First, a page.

The next time you are out shopping, visit a local pharmacy and look at the range of blood glucose meters available, or if you have access to your local diabetes centre, ask to see their selection of meters. Compare their size, weight, price, the technique for using them, and the blood glucose strips recommended for use with them.


You may find several meters on display in your local pharmacy. They vary in price depending on additional functions. Some are very small and can be carried discreetly in your pocket. However, for people with poor eyesight a meter with a large display may be more suitable.

A person using a blood glucose meter must learn how to use the device correctly (Box 3), especially if they are then using the results to adjust medication. As you saw from Activity 3, there are several types of blood glucose meter available, all with different methods of use, and all requiring a particular brand of blood glucose-testing strip. If you have diabetes, it is important to find a meter that you find easy to use, and has the functions you require to manage your diabetes. For example, some meters have a large memory, which means the results can be downloaded onto a computer. This is useful if you want to look at trends in your blood glucose level over a period of time.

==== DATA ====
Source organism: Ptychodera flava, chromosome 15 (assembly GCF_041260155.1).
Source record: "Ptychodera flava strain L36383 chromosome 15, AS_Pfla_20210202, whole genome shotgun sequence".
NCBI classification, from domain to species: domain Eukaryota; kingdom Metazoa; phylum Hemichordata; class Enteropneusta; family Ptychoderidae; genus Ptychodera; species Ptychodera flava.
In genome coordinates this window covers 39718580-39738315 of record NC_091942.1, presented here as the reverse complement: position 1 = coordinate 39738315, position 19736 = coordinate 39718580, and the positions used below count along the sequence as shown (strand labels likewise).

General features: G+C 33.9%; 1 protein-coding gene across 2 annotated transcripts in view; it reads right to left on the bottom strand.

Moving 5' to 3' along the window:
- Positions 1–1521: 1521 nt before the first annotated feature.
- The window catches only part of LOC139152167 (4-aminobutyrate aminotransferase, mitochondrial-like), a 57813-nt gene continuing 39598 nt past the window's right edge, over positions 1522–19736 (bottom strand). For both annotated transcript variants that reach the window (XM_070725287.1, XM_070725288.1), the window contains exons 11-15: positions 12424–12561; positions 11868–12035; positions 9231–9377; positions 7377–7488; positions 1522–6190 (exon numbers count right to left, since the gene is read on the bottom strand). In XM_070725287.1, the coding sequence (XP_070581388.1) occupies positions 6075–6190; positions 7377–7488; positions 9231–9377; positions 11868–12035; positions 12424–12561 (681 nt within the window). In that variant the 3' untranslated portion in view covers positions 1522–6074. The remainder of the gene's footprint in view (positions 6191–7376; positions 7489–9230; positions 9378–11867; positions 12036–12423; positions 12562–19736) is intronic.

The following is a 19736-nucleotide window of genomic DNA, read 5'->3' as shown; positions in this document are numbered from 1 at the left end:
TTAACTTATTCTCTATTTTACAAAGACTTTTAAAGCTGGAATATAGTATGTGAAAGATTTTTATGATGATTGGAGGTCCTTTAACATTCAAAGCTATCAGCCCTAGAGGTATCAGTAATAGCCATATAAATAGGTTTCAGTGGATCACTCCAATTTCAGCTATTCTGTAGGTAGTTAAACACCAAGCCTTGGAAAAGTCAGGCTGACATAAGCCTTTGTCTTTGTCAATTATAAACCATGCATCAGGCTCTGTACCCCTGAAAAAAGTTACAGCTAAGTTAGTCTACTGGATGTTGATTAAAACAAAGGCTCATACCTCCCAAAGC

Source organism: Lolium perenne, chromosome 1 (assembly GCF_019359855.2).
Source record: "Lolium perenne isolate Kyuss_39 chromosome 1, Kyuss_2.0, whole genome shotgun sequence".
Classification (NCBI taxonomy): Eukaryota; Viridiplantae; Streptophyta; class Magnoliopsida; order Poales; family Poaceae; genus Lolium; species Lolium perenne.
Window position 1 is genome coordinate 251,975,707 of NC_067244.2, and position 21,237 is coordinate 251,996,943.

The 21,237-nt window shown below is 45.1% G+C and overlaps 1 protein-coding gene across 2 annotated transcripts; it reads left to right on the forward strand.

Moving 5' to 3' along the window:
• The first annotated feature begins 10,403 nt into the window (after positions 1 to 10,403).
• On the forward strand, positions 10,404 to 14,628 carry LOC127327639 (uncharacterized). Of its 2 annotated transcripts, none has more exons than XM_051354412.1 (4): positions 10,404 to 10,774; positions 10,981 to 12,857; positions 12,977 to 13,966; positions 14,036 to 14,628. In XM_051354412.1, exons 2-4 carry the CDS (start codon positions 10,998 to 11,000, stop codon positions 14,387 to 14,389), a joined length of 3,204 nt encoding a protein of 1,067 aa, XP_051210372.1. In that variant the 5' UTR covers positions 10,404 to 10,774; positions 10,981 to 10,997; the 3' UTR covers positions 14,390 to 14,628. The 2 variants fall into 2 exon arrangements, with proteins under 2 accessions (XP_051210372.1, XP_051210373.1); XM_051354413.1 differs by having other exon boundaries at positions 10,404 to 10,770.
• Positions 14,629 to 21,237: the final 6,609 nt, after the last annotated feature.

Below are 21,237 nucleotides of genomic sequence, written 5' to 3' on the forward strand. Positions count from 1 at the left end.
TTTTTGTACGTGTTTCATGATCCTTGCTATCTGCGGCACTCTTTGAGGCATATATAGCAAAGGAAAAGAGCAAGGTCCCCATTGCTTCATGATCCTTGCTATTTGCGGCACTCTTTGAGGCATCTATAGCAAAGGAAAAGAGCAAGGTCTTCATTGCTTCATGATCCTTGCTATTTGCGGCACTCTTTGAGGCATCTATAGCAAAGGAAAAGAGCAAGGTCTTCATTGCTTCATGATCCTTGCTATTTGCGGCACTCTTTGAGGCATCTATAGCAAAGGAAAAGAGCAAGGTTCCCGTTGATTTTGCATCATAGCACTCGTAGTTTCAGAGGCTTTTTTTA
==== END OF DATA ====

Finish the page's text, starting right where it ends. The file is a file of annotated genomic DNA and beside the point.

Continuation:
Box 3 Accurate blood glucose monitoring

Some procedures are common to all blood glucose meters, whether you or your carer is doing the test.

  • Make sure you have the correct strips for the meter you are using. They are all brand-specific, and a meter will not work accurately with the wrong strips.